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CJTF-76 continues Pakistan earthquake relief efforts

By Sgt. Maj. Lawrence Lane

BAGRAM AIRFIELD, Afghanistan (Army News Service, Oct. 19, 2005)-–Ten days after a devastating earthquake shook Pakistan, killing an estimated 40,000 people, relief supplies and personnel from the Combined Joint Task Force-76 continue to flow into the country.

Initially eight helicopters, five Ch-47 Chinooks and three Uh-60 Blackhawks, were sent to Islamabad to assist with relief and rescue efforts there.

Since their arrival, the aircraft have flown more then 73 missions accumulating more then 78 hours of flight time and lifting more then 966 multi-national rescue personnel to various areas affected by the quake. The helicopters have delivered about a quarter of a million pounds of relief supplies and have carried nearly a thousand injured Pakistanis.

“This is truly a joint effort,” said Lt. Col. Andy Rohling, Combined Joint Task Force-76 Chief of Operations. “Soldiers from all services and from all coalition nations are here at Bagram voluntarily working to prepare these supplies for Pakistan. They are working 24 hours a day; seven days a week to make sure these items are ready to be airlifted. Relief effort is something we have a lot of experience with. We’ve been doing these kinds of missions here in Afghanistan for a very long time.”

Rescue personnel, including five U.S. Army medics and one physician’s assistant, arrived in country shortly after the earthquake. The medics accompanied the helicopters carrying supplies to inaccessible areas and treated the wounded individuals who were brought to civilian hospitals on the return flight.

In addition to the six medical personnel, a Mobile Army Surgical Hospital is being moved to Pakistan to assist Pakistan medical facilities with the treatment of the wounded. The hospital has a staff of more than 190 medical personnel and can treat more than 30 inpatients at a time.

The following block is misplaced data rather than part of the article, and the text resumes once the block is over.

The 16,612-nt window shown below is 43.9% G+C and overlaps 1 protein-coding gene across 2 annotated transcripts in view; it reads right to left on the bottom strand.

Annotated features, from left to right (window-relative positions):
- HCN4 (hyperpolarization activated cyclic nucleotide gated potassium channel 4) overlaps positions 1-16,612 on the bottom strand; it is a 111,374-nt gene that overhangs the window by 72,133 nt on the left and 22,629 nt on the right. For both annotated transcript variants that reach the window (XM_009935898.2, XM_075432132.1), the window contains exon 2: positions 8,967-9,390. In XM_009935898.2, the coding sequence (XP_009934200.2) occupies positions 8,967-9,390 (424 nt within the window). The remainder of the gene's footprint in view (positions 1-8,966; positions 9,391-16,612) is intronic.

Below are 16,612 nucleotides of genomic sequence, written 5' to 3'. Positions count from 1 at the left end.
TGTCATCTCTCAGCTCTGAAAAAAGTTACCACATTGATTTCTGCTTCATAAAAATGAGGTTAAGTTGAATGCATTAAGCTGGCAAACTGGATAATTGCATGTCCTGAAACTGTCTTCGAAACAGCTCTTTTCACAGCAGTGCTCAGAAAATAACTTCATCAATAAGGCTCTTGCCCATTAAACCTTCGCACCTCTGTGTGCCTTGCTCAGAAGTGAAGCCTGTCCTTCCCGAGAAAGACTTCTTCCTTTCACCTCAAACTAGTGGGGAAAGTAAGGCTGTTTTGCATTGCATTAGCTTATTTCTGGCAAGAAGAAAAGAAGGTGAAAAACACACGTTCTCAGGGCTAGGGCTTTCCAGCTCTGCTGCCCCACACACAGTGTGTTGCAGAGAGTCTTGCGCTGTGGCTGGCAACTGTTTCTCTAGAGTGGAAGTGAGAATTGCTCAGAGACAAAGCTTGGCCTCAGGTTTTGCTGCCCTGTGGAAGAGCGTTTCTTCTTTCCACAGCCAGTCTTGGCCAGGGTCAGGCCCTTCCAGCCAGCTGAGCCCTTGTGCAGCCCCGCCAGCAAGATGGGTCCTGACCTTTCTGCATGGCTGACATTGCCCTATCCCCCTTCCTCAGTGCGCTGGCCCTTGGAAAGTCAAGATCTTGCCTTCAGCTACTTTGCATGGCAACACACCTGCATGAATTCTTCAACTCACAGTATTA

Eight U.S. Army engineers from the Combined Joint Task Force-76 are also in Pakistan conducting aerial reconnaissance of damage to major roadways and other infrastructure.

More than 80,000 pounds of relief supplies have been flown into country since the start of relief operations. Of those 80,000 pounds, 20,000 were dropped by parachute to remote regions made inaccessible by the earthquake’s damage.

The relief supplies consist of such items as tool kits, hygiene kits, tarps, blankets, stoves, rice and health kits. In addition, more than 3,500 prepared meals and nearly 2,500 gallons of bottled water were flown into the effected areas.

“Relief efforts are being coordinated with the government of Pakistan to ensure that the people there effected by this terrible tragedy are getting exactly what they need,” said Lt. Col. Edwin Hernandez, Combined Joint Task Force, Logistics.

“Ever bundle we make and every pallet we load onto an aircraft has the items that Pakistan officials have told us they needed the most. These supplies not only help the survivability of those who have lost everything in the quake but will also provide much needed protection against the upcoming winter months.”

(Editor’s note: This article was supplied by Sgt. Maj. Lawrence Lane, PAO, CJTF-76 Public Affairs)

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